5. The first "movie" that really scared me was the original "Nightmare at 20,000 Feet." In spite of being able to predict what was going to happen through the whole thing, the (in theory) relatively unscary gremlin kept me from sleeping for several nights. There was something outside my bedroom window that looked a lot like it when I took off my glasses to go to sleep, and it creeped the hell out of me.
AkireRosales Featured By Owner Oct 31, 2013
1. Both, as long as the story and the monster or the reason for the outbreak is well made.

2. Despite what many may think, Paranormal Activity was for me the best haunting movie. Mainly because it didnt explain much of why everything was happening and focused on the phenomenom. If the movie dares to give an explanation for the haunting, it better be damn good, otherwise the movie will be ruined (like what happened to REC 2, completely destroyed the film)

3. Story, hands down.

4. If the horror movie does not get deep into human psychology, is aiming to failure. Fear is a state of mind, and as such it requires a psychological stimulus to happen. Maybe visuals affected people 50 years ago, but nowadays no one gets scared by a dude in a monster suit. Why we get scared? What can make a human being shudder in fright? Why? The proper questions, made in time, are what turn into good horror movies.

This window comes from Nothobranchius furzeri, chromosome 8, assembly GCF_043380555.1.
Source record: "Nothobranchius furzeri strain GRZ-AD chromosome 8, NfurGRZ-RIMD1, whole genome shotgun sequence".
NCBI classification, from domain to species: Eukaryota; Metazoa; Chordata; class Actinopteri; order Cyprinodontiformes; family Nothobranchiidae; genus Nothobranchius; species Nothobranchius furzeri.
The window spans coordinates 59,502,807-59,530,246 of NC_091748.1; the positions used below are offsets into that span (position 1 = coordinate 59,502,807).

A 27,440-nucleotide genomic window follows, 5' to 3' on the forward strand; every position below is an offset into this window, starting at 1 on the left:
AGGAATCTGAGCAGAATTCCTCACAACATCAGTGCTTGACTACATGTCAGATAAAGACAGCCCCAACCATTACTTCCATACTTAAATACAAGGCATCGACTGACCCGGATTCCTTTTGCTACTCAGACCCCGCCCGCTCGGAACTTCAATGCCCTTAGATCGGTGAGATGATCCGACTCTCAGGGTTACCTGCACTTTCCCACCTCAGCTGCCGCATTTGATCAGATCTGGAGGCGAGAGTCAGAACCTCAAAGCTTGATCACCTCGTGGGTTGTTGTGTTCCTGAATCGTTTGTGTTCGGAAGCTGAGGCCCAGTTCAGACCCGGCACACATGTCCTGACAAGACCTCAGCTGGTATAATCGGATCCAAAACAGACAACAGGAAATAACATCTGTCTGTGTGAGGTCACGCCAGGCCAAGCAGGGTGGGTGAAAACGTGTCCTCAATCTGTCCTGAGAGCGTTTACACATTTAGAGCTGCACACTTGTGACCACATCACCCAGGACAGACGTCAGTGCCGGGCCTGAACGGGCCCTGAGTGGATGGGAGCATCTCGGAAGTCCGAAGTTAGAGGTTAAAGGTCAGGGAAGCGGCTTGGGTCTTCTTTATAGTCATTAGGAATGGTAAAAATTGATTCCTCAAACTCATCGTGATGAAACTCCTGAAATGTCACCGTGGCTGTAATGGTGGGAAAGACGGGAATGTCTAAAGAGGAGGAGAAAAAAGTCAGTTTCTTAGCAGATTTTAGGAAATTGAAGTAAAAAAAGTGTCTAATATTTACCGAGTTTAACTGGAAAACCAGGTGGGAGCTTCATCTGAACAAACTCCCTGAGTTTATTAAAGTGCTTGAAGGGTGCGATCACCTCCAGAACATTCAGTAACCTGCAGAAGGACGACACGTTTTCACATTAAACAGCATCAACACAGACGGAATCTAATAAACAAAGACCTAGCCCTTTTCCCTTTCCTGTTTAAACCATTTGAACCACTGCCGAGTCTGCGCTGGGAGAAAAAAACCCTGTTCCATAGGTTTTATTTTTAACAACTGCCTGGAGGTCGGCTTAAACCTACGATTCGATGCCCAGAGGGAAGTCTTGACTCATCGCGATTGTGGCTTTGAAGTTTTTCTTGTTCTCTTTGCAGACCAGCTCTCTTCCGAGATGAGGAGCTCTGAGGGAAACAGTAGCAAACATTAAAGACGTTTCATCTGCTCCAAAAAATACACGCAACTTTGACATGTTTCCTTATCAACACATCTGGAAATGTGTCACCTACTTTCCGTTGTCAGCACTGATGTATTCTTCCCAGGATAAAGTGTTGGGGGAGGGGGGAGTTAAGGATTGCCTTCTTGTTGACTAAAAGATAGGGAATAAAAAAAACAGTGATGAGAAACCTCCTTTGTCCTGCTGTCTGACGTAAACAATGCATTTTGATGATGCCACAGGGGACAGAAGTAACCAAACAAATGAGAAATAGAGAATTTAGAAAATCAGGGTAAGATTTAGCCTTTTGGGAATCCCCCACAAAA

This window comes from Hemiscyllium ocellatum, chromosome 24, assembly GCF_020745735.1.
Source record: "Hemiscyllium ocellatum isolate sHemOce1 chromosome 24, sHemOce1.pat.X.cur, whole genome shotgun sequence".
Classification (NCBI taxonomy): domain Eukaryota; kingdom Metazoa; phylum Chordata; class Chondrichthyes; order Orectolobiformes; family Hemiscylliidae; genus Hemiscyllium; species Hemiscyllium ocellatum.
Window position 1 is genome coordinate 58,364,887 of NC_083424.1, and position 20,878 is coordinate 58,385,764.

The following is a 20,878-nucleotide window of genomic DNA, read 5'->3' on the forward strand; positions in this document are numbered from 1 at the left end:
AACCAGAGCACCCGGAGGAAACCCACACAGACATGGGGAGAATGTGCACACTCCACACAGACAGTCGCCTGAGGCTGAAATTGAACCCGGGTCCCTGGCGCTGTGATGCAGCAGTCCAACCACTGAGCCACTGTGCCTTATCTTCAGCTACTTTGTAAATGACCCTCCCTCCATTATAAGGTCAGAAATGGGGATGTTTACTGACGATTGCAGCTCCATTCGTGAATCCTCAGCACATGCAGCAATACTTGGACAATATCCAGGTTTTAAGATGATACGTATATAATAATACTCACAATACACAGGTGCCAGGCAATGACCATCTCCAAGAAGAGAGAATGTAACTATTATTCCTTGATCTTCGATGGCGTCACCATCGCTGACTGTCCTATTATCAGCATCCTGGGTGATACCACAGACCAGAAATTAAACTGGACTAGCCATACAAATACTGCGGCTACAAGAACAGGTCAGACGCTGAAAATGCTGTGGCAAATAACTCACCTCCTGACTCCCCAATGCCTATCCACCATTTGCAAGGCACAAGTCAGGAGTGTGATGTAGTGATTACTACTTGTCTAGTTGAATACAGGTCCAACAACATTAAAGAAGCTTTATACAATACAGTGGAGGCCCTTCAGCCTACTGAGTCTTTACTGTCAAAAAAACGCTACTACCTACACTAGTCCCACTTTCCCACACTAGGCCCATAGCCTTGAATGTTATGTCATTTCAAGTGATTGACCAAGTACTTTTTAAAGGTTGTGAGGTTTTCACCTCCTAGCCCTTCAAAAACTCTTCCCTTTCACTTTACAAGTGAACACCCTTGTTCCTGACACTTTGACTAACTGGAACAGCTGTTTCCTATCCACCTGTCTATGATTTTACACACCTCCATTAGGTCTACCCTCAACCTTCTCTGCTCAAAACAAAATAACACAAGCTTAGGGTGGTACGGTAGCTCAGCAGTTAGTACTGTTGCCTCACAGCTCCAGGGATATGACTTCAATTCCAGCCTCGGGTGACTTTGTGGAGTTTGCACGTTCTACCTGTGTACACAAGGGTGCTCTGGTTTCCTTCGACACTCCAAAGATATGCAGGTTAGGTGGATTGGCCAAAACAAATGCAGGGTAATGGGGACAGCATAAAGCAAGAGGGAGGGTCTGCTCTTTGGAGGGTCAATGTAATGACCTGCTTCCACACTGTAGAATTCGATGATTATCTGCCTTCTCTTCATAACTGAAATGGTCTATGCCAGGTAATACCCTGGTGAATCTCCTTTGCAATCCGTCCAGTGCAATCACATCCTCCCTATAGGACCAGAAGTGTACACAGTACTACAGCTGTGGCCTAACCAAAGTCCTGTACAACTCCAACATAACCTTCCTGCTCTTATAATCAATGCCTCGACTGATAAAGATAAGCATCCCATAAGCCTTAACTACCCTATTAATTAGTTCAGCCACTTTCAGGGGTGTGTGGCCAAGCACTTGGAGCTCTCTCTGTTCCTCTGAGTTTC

5. "IT" by Stephen King. And not because he was a clown, but because he could turn into everything you were afraid of. He could deceive you turning into a nice old granny just to lure you. A predator of children that grown ups cant see? It means you are defenseless against it, because your parents cant protect you from IT. One of the best monsters ever made.
DavidJay93 Featured By Owner Oct 31, 2013
Individual monsters are always the best, in my opinion.
HaupieStudio Featured By Owner Oct 31, 2013  Student Digital Artist
Wow this was done SO well! Awesome read.
1. I like both, but prefer the singular bad guy.
2. I don't think possession or ghostly haunting are believable. I like watching horror movies for the suspense and bad acting (in some cases.)
3. depends on the movie
4. I've never thought of society's subconscious primal fears as a trend in movies before, and it's very interesting. But a scary movie is a scary movie.
5. sleepy hollow
basenjiboy Featured By Owner Oct 31, 2013
1. I don't really mind, but I find that individual things scare me just as much as mobs of creatures.
2. I don't really think that they are super believable, but sometimes fear can take over when you think it is real.